I see it!
(And thanks family bus for the tutorial- I've been trying to figure out that multi quote thing too- but how do you choose the quotes? I check the box, but can't seem to click anything to attach it?
Otter- That is a lot of animals, and you've got some that are quite temperature intolerant too... Hmmm... where are you located, and where do you plan to be when the weather is below tolerable for your birds, iguana and spider? They will require special consideration in your heating/cooling plans if too far north. I'm not trying to be discouraging, but rather help you plan for contingencies.... Lol
All in all, it looks like the guys have thrown out some great advice. I especially like the get a glamper idea (glamorous camping ICYDN) or just camping in a steel tent, especially if you are already campers. That _could_ be a good segue into a full-time conversion/conversation. Since space is a concern, I would definately keep your eyes on the 40 footers.
Even if you just strip out your starter bus and use it to haul camping gear and the fur babies, it would also give him time to get acclimated to the space too, especially if you will be abe to park it in your own yard (is your yard big/tall enough and does zoning allow it?)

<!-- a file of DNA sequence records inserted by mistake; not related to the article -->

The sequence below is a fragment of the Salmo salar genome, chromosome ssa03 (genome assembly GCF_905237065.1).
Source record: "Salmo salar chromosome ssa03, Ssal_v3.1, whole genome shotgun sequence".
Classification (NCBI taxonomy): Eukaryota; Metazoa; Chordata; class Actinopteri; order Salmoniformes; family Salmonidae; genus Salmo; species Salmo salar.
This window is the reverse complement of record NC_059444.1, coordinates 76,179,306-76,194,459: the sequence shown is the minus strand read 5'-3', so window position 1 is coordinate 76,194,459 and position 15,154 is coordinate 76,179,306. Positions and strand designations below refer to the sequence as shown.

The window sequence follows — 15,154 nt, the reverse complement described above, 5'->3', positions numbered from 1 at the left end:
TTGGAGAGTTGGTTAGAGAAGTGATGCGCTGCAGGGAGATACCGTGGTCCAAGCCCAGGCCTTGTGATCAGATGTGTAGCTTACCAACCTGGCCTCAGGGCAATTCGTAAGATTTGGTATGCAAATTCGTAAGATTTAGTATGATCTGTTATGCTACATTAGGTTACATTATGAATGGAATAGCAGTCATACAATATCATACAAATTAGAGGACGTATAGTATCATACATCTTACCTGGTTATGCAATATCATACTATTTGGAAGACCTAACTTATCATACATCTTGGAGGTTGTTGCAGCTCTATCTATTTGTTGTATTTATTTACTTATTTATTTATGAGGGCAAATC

One thing though- remember that the majority of school buses were built for lots of stop and go driving at low speeds. The "power package" (engine+transmission etc) of many of these buses was not designed for highway speeds, and some top-out as low as 45mph, and/or don't have the oomph for climbing hills. It all depends on who ordered what and their budget limitations. Some states also have higher minimum requirements. Activity buses usually do have better power-packages when it comes to highway speeds. Learn about this, and by all means don't get one of the 50 mph buses for your starter-bus unless hubby always drives slow on country roads! lol I imagine this would be a deal-breaker for most.
That cost-comparison of a house/skoolie idea is great too.
Someone once mentioned that they were able to live for about 1/3 the cost of their 'other life', so they split the extra left over cash - half went to bus conversion, and half went into a bus-savings account. Kind-of like a health savings plan. It was destined for the bus, but was for major infrequent expenses/maintenance/repairs like tires, tows, engine and tranny stuff- a rainy day bus fund.
Good luck with both of your conversions!